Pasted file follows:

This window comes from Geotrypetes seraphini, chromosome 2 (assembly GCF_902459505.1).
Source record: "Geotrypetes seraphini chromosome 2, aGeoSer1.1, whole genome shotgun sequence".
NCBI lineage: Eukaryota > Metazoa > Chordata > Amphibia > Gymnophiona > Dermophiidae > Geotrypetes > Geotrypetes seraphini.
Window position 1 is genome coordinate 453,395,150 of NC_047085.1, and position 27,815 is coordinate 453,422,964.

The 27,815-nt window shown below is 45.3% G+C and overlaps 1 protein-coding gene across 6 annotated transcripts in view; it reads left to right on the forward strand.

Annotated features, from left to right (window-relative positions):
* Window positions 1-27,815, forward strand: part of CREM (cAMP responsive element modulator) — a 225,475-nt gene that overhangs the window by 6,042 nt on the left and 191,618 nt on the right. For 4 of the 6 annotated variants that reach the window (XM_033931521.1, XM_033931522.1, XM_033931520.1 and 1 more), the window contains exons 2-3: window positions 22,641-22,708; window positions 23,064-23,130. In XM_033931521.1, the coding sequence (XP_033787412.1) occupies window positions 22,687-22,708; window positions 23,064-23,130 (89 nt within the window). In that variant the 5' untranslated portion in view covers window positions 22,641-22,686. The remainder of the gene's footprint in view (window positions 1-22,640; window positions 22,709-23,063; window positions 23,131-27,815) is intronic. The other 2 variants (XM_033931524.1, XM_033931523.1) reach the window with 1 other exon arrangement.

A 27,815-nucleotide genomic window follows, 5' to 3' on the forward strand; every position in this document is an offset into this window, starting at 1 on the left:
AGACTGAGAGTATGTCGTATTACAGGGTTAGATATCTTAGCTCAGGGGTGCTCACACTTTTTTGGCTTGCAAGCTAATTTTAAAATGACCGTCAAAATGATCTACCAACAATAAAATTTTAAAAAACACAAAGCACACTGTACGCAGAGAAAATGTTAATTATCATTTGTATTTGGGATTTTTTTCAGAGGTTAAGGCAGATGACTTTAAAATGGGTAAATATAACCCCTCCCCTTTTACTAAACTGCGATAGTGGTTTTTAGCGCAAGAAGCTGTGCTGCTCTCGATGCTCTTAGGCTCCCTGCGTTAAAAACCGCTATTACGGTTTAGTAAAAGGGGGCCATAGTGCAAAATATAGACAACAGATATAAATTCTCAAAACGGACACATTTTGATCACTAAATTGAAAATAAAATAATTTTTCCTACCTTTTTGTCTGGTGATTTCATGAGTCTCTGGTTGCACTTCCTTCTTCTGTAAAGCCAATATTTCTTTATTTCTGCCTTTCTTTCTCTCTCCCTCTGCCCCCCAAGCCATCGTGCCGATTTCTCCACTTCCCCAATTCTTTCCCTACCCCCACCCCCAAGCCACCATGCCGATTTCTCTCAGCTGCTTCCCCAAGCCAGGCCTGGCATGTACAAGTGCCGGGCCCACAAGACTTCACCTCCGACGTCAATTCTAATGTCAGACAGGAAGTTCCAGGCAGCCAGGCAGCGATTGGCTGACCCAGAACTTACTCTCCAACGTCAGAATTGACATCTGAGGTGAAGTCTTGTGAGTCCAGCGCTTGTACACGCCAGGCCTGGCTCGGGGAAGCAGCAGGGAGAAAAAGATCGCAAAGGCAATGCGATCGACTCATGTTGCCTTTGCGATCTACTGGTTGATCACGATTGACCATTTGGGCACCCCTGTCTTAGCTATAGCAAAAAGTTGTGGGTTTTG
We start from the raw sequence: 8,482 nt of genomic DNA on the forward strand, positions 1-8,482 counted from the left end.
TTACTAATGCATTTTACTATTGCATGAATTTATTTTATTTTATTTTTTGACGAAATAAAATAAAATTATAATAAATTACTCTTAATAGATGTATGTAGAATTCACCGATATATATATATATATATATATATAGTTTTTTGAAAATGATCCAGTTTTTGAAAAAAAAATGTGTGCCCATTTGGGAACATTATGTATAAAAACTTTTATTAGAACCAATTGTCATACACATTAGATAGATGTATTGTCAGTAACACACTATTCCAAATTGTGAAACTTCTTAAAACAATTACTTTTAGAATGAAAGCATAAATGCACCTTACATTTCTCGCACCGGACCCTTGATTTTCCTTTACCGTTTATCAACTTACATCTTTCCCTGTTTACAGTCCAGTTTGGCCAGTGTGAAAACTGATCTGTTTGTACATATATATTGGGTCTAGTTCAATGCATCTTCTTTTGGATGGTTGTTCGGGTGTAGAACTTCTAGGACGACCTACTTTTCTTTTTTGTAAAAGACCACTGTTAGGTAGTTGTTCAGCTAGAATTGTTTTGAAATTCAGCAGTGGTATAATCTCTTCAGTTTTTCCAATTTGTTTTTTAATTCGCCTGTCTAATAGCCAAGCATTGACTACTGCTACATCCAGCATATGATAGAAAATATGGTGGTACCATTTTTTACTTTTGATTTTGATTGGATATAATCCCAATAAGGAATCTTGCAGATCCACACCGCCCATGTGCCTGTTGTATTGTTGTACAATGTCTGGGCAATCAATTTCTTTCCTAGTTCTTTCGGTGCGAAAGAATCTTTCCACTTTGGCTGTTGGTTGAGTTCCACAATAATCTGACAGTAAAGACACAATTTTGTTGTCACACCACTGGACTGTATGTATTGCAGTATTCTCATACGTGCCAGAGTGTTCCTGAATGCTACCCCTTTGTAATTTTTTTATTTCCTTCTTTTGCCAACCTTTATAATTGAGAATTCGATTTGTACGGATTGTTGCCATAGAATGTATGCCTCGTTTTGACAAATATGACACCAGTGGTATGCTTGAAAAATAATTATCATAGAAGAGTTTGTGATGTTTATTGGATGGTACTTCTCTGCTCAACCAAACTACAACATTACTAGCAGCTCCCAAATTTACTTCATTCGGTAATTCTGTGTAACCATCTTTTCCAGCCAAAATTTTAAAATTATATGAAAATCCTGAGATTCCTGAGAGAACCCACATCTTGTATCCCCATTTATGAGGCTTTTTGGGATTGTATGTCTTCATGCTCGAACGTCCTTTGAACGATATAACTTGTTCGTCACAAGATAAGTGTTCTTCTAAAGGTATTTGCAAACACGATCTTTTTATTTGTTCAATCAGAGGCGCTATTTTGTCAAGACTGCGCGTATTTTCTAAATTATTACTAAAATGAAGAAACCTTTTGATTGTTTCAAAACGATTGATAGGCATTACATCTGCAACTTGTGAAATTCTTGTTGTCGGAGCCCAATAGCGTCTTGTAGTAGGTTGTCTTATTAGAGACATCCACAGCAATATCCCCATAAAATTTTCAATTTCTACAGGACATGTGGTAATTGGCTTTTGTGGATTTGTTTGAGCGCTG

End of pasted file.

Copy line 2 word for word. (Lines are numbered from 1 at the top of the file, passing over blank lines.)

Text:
Source record: "Geotrypetes seraphini chromosome 2, aGeoSer1.1, whole genome shotgun sequence".